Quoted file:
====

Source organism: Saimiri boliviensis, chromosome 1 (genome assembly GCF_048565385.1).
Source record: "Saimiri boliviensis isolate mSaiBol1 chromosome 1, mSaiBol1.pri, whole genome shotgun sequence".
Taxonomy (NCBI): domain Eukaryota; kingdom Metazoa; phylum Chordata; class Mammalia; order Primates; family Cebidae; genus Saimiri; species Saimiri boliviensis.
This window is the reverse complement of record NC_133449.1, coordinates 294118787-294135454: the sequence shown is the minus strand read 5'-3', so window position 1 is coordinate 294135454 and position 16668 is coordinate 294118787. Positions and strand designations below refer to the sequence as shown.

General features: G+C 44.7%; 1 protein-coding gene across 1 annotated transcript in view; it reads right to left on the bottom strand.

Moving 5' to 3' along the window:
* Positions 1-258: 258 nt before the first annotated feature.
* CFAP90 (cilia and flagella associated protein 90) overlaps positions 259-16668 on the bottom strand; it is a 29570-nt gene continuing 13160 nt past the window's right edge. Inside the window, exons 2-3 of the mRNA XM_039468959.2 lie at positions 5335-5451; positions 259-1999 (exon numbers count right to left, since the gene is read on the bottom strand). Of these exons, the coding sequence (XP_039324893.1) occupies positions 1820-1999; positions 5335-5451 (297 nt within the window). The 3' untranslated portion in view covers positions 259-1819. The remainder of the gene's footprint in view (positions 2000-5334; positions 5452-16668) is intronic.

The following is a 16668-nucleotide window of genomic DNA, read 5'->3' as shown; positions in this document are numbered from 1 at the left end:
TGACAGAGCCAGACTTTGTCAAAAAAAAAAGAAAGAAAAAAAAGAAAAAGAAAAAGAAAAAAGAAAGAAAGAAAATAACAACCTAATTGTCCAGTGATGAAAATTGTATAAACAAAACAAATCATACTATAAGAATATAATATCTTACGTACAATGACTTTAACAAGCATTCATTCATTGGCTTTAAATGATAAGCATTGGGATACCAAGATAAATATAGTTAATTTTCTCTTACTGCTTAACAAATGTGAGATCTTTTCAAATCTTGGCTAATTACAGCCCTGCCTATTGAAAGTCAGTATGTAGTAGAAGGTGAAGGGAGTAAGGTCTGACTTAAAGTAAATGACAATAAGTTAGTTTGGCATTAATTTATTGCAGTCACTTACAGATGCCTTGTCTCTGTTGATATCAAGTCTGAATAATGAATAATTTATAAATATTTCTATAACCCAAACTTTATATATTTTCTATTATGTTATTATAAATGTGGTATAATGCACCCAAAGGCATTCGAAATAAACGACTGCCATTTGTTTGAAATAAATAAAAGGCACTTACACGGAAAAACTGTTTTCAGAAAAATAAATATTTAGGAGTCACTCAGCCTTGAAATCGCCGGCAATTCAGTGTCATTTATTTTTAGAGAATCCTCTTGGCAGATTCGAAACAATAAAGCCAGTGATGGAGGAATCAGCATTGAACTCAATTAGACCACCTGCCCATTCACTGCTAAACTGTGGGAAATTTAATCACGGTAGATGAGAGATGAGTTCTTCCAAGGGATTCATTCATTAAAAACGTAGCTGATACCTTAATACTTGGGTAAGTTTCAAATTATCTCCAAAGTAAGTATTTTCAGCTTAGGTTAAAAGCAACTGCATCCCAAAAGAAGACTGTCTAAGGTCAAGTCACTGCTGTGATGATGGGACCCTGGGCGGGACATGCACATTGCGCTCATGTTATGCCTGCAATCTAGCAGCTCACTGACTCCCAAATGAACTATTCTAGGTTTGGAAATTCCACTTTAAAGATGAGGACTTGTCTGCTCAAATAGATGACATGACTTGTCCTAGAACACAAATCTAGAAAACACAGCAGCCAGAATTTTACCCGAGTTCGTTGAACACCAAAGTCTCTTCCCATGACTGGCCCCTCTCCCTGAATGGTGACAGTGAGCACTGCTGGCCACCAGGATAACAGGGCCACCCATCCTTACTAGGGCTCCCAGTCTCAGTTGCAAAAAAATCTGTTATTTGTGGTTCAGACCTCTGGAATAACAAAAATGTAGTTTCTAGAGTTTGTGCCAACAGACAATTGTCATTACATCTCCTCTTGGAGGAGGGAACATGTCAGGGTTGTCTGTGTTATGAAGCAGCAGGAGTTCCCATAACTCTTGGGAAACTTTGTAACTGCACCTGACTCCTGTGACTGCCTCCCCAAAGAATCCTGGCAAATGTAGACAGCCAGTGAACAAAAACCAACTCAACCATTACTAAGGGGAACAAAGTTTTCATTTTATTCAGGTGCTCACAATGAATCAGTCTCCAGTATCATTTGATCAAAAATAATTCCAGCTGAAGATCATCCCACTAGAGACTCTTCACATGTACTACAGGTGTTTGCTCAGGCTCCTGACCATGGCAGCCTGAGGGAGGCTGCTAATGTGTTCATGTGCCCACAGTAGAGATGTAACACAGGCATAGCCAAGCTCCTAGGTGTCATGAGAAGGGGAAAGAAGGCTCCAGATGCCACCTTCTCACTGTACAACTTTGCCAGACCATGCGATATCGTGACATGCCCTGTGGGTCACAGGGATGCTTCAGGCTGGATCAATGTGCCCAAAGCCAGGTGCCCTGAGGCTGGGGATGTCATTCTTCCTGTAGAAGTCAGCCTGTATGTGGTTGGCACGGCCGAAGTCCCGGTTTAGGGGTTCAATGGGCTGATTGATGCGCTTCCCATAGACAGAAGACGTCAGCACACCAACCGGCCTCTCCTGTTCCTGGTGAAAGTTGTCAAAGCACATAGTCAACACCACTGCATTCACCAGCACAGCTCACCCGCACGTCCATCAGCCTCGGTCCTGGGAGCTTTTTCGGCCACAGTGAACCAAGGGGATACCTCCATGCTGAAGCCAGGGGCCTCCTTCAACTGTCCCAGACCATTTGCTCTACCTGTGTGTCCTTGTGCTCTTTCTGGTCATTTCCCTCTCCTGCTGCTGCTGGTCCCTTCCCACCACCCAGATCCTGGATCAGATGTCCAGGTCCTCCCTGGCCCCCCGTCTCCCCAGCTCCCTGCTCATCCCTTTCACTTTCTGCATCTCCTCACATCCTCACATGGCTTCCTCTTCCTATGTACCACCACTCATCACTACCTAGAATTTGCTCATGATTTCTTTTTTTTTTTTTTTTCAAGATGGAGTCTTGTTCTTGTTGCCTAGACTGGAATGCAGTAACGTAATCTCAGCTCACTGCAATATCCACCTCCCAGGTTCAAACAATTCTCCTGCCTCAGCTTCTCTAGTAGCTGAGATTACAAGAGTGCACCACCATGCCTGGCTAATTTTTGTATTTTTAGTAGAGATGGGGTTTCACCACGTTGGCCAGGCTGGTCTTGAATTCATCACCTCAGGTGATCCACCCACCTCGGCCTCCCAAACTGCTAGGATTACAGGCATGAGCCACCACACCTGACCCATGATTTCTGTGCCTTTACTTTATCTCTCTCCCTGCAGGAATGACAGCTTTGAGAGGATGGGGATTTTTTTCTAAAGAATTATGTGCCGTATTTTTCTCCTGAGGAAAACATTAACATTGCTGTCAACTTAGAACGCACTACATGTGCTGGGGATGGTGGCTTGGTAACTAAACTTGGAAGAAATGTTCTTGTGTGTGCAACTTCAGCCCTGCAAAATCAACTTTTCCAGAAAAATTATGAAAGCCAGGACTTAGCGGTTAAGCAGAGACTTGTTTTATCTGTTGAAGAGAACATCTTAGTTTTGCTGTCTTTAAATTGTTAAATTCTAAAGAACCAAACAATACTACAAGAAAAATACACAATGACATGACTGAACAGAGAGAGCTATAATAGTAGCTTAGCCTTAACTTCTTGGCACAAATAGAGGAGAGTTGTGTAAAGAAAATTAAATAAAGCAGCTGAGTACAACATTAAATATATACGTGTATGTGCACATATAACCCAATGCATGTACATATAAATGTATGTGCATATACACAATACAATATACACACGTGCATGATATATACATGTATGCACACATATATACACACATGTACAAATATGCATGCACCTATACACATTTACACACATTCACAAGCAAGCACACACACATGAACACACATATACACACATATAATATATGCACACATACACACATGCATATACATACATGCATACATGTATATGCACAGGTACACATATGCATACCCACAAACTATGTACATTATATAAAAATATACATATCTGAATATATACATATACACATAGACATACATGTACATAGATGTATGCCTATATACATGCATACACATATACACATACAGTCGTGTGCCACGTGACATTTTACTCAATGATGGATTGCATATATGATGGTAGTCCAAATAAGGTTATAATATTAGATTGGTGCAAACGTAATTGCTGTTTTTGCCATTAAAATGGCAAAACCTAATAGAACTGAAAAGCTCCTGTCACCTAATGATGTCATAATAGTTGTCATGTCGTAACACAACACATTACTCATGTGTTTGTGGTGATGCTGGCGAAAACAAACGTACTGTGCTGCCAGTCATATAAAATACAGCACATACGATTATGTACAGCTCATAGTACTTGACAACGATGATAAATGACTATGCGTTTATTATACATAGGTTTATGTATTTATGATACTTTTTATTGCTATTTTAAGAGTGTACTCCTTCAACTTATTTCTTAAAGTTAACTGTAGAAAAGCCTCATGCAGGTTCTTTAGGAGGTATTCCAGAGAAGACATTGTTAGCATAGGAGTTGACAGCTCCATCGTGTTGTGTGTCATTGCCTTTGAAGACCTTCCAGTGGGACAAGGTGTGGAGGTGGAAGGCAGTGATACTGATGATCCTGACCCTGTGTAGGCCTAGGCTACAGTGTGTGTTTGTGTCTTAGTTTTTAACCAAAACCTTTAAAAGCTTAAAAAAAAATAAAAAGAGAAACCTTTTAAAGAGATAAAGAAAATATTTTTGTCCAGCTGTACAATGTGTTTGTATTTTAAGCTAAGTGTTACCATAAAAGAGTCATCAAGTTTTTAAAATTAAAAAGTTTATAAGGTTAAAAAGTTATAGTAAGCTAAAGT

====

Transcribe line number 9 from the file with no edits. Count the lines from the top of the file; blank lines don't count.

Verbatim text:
The following is a 16668-nucleotide window of genomic DNA, read 5'->3' as shown; positions in this document are numbered from 1 at the left end: